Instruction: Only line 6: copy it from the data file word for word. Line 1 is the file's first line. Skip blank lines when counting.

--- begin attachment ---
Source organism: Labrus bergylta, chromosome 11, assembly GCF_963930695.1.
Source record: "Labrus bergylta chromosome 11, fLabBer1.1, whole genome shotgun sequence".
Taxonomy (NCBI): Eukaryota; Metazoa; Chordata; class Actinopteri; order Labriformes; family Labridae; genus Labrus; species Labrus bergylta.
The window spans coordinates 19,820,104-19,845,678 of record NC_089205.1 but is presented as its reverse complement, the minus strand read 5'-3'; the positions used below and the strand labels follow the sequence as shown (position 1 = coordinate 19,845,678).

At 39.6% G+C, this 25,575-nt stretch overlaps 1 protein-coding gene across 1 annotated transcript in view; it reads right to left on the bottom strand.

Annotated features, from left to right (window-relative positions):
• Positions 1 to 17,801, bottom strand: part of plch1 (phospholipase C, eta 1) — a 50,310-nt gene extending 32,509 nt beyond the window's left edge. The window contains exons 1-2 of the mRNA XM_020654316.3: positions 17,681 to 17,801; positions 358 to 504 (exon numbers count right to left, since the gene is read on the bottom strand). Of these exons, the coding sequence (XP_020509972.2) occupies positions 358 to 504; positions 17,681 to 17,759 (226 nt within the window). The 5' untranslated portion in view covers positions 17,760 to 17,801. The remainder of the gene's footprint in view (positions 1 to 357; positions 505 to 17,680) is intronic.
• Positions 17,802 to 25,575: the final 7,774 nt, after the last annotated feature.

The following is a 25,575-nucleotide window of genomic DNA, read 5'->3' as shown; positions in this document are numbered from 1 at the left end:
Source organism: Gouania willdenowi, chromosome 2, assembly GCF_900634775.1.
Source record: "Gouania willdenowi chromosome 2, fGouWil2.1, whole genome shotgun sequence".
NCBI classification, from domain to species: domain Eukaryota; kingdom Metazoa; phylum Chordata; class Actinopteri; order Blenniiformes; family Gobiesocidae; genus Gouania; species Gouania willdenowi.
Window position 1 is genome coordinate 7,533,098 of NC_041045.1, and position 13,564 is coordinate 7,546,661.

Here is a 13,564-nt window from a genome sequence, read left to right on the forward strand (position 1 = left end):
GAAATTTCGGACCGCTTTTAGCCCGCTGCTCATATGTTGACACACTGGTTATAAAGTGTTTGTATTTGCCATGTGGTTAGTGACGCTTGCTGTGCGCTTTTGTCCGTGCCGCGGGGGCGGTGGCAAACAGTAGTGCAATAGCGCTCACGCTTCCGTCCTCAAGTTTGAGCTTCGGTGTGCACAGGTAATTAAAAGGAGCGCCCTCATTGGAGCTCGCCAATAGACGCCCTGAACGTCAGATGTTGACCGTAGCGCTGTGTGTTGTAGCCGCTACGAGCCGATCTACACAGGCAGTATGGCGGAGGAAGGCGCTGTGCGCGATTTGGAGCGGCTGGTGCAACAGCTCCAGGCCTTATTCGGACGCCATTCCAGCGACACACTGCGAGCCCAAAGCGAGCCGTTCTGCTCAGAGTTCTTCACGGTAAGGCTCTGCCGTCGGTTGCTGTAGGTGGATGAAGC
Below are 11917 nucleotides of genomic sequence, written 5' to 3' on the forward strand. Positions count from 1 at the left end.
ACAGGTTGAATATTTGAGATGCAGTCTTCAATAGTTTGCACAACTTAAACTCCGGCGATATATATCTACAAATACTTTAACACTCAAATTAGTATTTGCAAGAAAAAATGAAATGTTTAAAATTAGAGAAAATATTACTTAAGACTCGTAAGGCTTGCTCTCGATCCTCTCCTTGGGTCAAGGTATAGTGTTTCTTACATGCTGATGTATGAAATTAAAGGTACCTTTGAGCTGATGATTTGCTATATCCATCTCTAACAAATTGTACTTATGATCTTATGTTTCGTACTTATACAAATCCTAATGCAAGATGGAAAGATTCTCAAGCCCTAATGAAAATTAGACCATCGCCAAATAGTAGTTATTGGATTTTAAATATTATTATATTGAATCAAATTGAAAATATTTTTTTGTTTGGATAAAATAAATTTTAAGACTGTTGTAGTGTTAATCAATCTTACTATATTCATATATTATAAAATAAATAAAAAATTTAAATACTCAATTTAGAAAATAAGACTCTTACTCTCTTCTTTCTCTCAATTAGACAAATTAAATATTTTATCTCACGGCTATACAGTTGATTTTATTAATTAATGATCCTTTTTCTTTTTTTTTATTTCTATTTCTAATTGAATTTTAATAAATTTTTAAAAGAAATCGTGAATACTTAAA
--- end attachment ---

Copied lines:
Annotated features, from left to right (window-relative positions):